Although Stuart Allen Carlson lived only 42 years, from 1938 to 1980, he created hundreds of paintings, prints and drawings. Many of them are on display now through Sunday, November 27, in the exhibit, "Sacred & Secular," in the first-floor gallery at the Swedish American Museum.
Born in Chicago of Swedish parents, Carlson studied and taught art while picturing human figures and plant forms in an abstract way that he described as "faceted.” Many of his segmented pieces appear as being viewed through prisms. His tabletop diptychs and triptychs are free-standing rather than hanging on walls.
Possessed with unconventional spirituality through his close ties to the Swedish Covenant Church, Carlson used art as an exercise for exploring his faith. When he died, a brilliant painting of an angel in flight was on an easel near his bed. It was displayed during his memorial service.
Carlson's father, David, who was born in Småland, immigrated in 1915 and became a tool and die maker in the Chicago area. His mother, the daughter of immigrants in Duluth, Minnesota, studied fashion drawing and apparently encouraged her son’s interest in art and design.
Raised in the Lincoln Square neighborhood, Carlson was only 10 when he earned a scholarship to the School of the Art Institute of Chicago. He studied commercial art at Lane Technical High School, and by the age of 25 had earned both a bachelor's and a master’s degree at the Art Institute.
After a brief stint as a medical illustrator for Swedish Covenant Hospital, Carlson began his career as an art teacher in Colorado and Kentucky. During summers, he taught low-income pre-college students in the Roosevelt University Upward Bound program.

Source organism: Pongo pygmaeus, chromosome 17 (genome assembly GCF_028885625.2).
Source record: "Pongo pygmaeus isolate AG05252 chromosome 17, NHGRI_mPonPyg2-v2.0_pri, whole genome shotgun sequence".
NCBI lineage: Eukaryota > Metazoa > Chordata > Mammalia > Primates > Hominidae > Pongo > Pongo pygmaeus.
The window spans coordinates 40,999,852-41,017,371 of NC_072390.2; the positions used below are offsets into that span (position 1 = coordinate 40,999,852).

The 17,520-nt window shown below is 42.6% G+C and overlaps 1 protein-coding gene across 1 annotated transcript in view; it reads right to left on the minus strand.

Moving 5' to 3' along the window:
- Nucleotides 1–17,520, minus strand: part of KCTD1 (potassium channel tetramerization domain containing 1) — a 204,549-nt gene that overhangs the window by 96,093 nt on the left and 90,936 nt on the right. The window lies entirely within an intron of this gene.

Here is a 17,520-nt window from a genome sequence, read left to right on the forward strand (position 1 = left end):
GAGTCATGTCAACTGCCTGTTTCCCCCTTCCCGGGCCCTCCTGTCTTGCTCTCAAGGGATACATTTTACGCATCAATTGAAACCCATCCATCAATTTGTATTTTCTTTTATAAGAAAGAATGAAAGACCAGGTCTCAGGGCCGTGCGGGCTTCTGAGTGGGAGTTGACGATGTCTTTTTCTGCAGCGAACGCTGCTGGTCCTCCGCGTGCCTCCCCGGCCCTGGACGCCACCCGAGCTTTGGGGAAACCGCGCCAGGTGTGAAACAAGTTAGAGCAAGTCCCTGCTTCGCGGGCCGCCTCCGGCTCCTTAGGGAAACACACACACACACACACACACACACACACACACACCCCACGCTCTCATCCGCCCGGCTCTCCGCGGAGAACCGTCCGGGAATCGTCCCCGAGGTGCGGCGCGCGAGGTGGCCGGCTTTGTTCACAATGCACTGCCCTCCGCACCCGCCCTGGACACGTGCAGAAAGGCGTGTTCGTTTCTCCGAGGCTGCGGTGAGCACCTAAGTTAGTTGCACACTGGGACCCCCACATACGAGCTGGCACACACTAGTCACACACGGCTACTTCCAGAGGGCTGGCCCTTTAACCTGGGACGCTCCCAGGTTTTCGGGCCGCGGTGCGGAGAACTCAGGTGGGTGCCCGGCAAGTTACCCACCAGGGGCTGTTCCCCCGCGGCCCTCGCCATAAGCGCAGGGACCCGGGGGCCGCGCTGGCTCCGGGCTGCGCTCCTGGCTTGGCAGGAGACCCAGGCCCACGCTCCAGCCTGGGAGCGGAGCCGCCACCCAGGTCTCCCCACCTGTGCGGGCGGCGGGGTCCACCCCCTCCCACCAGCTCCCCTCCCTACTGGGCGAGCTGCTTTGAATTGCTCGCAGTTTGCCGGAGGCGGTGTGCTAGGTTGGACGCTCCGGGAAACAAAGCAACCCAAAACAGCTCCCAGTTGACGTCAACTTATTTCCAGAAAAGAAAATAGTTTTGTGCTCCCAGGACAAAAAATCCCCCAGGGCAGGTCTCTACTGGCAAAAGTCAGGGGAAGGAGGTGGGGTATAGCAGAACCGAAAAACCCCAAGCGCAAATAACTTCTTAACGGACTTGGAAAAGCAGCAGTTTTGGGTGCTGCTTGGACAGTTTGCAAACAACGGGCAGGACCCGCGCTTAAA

From 1971 until his death, Carlson was an assistant professor at North Park College. In addition to teaching a wide variety of art subjects, he was the department coordinator and supervisor of a field experience program that matched students with internships.
Stuart Allen Carlson’s artwork has been exhibited widely in Illinois, Colorado and Kentucky. Exhibitions have been seen here at the Art Institute, North Park, Garrett Theological Seminary and the Jane Addams Park Gallery. An exhibit at Trinity College had been planned at the time of his death.
Some of the pieces in the exhibit are from the Swedish American Museum’s permanent collection. Others are on loan from former students. Although Carlson created hundreds of pieces of art, the locations of only about 25 are currently known.
The Swedish American Museum - which celebrates 40 years this year with the Ruby Gala Event on Nov. 5 - will conduct two programs related to the Allen Carlson exhibit on Friday, October 28: A Start with Art event from 9 a.m. to noon, and Family Night crafts and activities from 4 to 6 p.m.

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